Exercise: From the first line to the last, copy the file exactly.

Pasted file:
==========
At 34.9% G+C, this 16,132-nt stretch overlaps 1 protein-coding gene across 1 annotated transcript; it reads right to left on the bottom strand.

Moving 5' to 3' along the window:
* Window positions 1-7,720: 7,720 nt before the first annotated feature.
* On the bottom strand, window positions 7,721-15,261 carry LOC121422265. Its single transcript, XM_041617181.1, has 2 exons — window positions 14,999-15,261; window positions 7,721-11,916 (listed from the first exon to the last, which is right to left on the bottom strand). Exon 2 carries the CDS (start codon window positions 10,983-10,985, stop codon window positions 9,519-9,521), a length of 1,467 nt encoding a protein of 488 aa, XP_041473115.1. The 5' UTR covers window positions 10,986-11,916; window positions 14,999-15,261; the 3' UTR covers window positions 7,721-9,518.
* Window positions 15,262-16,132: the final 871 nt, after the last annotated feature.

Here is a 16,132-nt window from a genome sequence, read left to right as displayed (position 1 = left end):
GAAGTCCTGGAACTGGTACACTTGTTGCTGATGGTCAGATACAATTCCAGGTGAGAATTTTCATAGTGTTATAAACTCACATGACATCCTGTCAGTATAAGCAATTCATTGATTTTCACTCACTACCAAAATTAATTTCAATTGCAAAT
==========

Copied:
At 34.9% G+C, this 16,132-nt stretch overlaps 1 protein-coding gene across 1 annotated transcript; it reads right to left on the bottom strand.

Moving 5' to 3' along the window:
* Window positions 1-7,720: 7,720 nt before the first annotated feature.
* On the bottom strand, window positions 7,721-15,261 carry LOC121422265. Its single transcript, XM_041617181.1, has 2 exons — window positions 14,999-15,261; window positions 7,721-11,916 (listed from the first exon to the last, which is right to left on the bottom strand). Exon 2 carries the CDS (start codon window positions 10,983-10,985, stop codon window positions 9,519-9,521), a length of 1,467 nt encoding a protein of 488 aa, XP_041473115.1. The 5' UTR covers window positions 10,986-11,916; window positions 14,999-15,261; the 3' UTR covers window positions 7,721-9,518.
* Window positions 15,262-16,132: the final 871 nt, after the last annotated feature.

Here is a 16,132-nt window from a genome sequence, read left to right as displayed (position 1 = left end):
GAAGTCCTGGAACTGGTACACTTGTTGCTGATGGTCAGATACAATTCCAGGTGAGAATTTTCATAGTGTTATAAACTCACATGACATCCTGTCAGTATAAGCAATTCATTGATTTTCACTCACTACCAAAATTAATTTCAATTGCAAAT